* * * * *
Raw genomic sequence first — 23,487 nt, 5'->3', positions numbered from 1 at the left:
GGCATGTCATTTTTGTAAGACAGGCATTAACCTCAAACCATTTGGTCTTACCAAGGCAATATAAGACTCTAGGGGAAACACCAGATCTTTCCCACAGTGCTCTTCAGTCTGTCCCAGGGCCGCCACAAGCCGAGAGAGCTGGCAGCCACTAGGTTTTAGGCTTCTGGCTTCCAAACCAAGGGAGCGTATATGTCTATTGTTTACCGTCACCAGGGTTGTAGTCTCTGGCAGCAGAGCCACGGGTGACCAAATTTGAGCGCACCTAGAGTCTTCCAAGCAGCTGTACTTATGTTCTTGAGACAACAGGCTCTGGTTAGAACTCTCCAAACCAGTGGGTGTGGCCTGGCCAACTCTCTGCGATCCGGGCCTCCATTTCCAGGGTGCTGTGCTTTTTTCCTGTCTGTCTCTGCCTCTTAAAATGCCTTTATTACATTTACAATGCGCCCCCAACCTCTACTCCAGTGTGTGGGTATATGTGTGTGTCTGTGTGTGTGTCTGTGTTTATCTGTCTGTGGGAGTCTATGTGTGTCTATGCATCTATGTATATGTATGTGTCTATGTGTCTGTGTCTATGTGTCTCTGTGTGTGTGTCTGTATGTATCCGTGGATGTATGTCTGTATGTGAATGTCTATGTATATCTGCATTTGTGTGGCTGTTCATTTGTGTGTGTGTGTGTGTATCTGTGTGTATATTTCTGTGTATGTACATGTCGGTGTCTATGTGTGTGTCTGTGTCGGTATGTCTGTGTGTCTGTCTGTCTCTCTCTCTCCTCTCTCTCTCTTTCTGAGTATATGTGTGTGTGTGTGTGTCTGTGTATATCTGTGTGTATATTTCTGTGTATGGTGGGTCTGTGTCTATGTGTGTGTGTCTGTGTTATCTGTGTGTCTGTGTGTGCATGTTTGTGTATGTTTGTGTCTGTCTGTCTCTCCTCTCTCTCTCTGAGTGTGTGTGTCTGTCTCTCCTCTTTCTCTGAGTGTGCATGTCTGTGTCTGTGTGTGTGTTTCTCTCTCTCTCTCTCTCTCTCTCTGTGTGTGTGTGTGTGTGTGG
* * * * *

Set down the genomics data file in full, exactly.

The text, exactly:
Raw genomic sequence first — 23,487 nt, 5'->3', positions numbered from 1 at the left:
GGCATGTCATTTTTGTAAGACAGGCATTAACCTCAAACCATTTGGTCTTACCAAGGCAATATAAGACTCTAGGGGAAACACCAGATCTTTCCCACAGTGCTCTTCAGTCTGTCCCAGGGCCGCCACAAGCCGAGAGAGCTGGCAGCCACTAGGTTTTAGGCTTCTGGCTTCCAAACCAAGGGAGCGTATATGTCTATTGTTTACCGTCACCAGGGTTGTAGTCTCTGGCAGCAGAGCCACGGGTGACCAAATTTGAGCGCACCTAGAGTCTTCCAAGCAGCTGTACTTATGTTCTTGAGACAACAGGCTCTGGTTAGAACTCTCCAAACCAGTGGGTGTGGCCTGGCCAACTCTCTGCGATCCGGGCCTCCATTTCCAGGGTGCTGTGCTTTTTTCCTGTCTGTCTCTGCCTCTTAAAATGCCTTTATTACATTTACAATGCGCCCCCAACCTCTACTCCAGTGTGTGGGTATATGTGTGTGTCTGTGTGTGTGTCTGTGTTTATCTGTCTGTGGGAGTCTATGTGTGTCTATGCATCTATGTATATGTATGTGTCTATGTGTCTGTGTCTATGTGTCTCTGTGTGTGTGTCTGTATGTATCCGTGGATGTATGTCTGTATGTGAATGTCTATGTATATCTGCATTTGTGTGGCTGTTCATTTGTGTGTGTGTGTGTGTATCTGTGTGTATATTTCTGTGTATGTACATGTCGGTGTCTATGTGTGTGTCTGTGTCGGTATGTCTGTGTGTCTGTCTGTCTCTCTCTCTCCTCTCTCTCTCTTTCTGAGTATATGTGTGTGTGTGTGTGTCTGTGTATATCTGTGTGTATATTTCTGTGTATGGTGGGTCTGTGTCTATGTGTGTGTGTCTGTGTTATCTGTGTGTCTGTGTGTGCATGTTTGTGTATGTTTGTGTCTGTCTGTCTCTCCTCTCTCTCTCTGAGTGTGTGTGTCTGTCTCTCCTCTTTCTCTGAGTGTGCATGTCTGTGTCTGTGTGTGTGTTTCTCTCTCTCTCTCTCTCTCTCTCTGTGTGTGTGTGTGTGTGTGG